To take close ups, you will normally need a true macro lens. this is a lens that gives you 1:1 reproduction ratio. cheaper alternatives include reverse mounting the lens (with an reverse mounting adaptor) or to use a close up 'filter' which can be easily bought at any camera shop. you will also need a tripod to help you reduce them movements when you are doing close ups. when you are doing close ups, there are times when it is very difficult to achieve a right focus because your depth of field is reduced. to aid in focusing, some will use a macro slider or a focusing rail to help in achieving focus.

    To decrease depth of field further and to increase your magnification, you can also use an extension tube. this is a hollow tube mounted between your lens and the camera. it brings out your point of focus by increasing the backgroud blur, decreasing the depth of field.
    it also reduces the camera subject distance.

    Once you experiment, you will get the hang of it with time. really a pleasure to shoot close ups!!! hope this posting helps and happy shooting!

  9. #9
    Shannara's Avatar
    Shannara is offline =(o.O)=
    My Grow Area
    Outside 24/7
    Favorite Orchid(s)
    Encyclias
    Join Date
    Apr 2008
    Posts
    638

    Default

    I ended up getting a 10megapixels Nikon CoolPix L100 with 15x Optical Zoom and it was within my budget of $300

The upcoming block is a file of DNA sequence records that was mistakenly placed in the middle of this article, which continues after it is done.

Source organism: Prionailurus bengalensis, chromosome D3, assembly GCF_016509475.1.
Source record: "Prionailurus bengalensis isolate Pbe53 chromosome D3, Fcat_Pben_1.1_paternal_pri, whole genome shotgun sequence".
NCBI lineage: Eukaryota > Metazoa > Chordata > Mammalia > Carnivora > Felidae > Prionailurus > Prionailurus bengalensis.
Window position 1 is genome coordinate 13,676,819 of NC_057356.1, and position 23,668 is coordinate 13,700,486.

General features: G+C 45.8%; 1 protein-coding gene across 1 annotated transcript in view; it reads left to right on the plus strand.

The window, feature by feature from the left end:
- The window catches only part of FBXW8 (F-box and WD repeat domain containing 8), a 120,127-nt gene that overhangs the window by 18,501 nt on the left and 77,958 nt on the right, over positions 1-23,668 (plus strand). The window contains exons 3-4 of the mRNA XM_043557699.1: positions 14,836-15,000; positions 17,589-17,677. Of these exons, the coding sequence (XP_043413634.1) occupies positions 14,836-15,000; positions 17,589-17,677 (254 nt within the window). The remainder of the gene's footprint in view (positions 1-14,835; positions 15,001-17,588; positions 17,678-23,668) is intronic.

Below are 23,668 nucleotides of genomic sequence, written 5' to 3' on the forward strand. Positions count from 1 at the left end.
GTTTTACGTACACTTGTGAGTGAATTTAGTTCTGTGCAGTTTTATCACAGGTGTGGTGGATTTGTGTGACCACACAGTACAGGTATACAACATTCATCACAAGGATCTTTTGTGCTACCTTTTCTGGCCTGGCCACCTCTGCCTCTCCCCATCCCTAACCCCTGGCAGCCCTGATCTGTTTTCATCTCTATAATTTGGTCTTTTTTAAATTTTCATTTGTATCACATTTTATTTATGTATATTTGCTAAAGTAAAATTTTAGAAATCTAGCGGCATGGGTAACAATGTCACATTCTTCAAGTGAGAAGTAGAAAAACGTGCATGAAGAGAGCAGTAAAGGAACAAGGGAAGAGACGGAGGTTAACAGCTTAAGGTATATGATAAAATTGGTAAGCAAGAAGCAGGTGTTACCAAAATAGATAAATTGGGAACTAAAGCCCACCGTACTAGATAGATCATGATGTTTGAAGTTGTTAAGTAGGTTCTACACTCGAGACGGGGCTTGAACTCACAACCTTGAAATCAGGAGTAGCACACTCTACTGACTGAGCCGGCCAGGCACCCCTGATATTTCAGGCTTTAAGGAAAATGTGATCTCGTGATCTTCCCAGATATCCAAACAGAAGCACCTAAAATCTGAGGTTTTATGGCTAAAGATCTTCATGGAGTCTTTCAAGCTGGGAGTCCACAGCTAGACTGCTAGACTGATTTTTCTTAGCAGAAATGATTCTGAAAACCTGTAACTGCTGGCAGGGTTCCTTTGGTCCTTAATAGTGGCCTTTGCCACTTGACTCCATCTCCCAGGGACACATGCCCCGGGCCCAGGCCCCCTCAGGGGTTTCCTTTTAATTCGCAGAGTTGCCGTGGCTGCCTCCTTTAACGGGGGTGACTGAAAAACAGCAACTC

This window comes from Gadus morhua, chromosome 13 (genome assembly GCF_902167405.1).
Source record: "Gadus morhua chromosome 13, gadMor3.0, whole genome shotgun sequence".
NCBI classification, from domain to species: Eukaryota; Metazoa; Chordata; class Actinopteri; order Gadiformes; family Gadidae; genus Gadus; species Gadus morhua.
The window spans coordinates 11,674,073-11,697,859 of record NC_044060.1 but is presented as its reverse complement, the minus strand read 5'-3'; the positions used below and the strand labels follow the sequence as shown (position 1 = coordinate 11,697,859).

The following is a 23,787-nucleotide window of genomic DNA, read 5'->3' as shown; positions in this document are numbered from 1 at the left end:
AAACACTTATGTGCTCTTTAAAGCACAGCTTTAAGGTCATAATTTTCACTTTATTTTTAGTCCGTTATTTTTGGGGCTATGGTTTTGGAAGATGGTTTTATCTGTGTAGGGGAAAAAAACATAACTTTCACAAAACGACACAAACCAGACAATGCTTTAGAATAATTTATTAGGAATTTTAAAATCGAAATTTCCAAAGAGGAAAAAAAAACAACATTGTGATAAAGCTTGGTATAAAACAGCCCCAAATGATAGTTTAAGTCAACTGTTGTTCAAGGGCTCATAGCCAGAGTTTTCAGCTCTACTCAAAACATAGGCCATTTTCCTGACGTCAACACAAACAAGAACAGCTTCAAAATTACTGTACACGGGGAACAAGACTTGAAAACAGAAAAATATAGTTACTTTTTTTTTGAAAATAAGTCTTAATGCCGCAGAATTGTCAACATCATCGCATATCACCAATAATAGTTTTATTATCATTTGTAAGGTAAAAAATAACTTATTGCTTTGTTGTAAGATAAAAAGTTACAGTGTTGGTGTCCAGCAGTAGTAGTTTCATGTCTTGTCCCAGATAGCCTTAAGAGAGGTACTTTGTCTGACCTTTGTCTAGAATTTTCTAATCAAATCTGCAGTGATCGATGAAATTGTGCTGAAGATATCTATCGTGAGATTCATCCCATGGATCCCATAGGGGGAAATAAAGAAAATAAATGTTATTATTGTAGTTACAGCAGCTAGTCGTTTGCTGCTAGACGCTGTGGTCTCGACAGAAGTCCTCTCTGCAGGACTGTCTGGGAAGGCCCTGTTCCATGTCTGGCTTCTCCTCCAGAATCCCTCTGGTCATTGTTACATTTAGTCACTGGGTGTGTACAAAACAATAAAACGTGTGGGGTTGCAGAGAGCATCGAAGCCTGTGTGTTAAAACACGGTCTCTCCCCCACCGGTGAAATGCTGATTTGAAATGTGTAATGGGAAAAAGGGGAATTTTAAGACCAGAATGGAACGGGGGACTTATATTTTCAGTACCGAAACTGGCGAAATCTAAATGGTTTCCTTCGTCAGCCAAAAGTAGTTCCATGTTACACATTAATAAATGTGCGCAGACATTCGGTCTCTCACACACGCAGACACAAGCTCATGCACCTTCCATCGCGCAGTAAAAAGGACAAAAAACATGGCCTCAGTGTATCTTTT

Can't go wrong with a Nikon...I've got a D300 but it took over a year before I was able to get this sucker!

    Congrats!

    Shann~

  10. #10
    Matim is offline Junior Member
    My Grow Area
    Windowsill
    Favorite Orchid(s)
    Masdevallia
    Join Date
    Dec 2011
    Gender
    Male
    Location
    Limburg, The Netherlands
    Posts
    10
    Member's Country Flag

    Default

    Maybe a little bit off topic, but in a photograph forum I once read: "The best camera is the camera you have in your pocket!"

Page 1 of 2 12 LastLast

Similar Threads

  1. What camera do you use?
    By Shannara in forum Technical Photography Discussion
    Replies: 110
    Last Post: July 10th, 2012, 09:49 PM

Tags for this Thread

Posting Permissions

  • You may not post new threads
  • You may not post replies
  • You may not post attachments
  • You may not edit your posts
  •  
OrchidTalk --An Orchid Growers Discussion Forum brought to you by River Valley Orchidworks. A World Community where orchid beginners and experts talk about orchids and share tips on their care, cultivation, and propagation.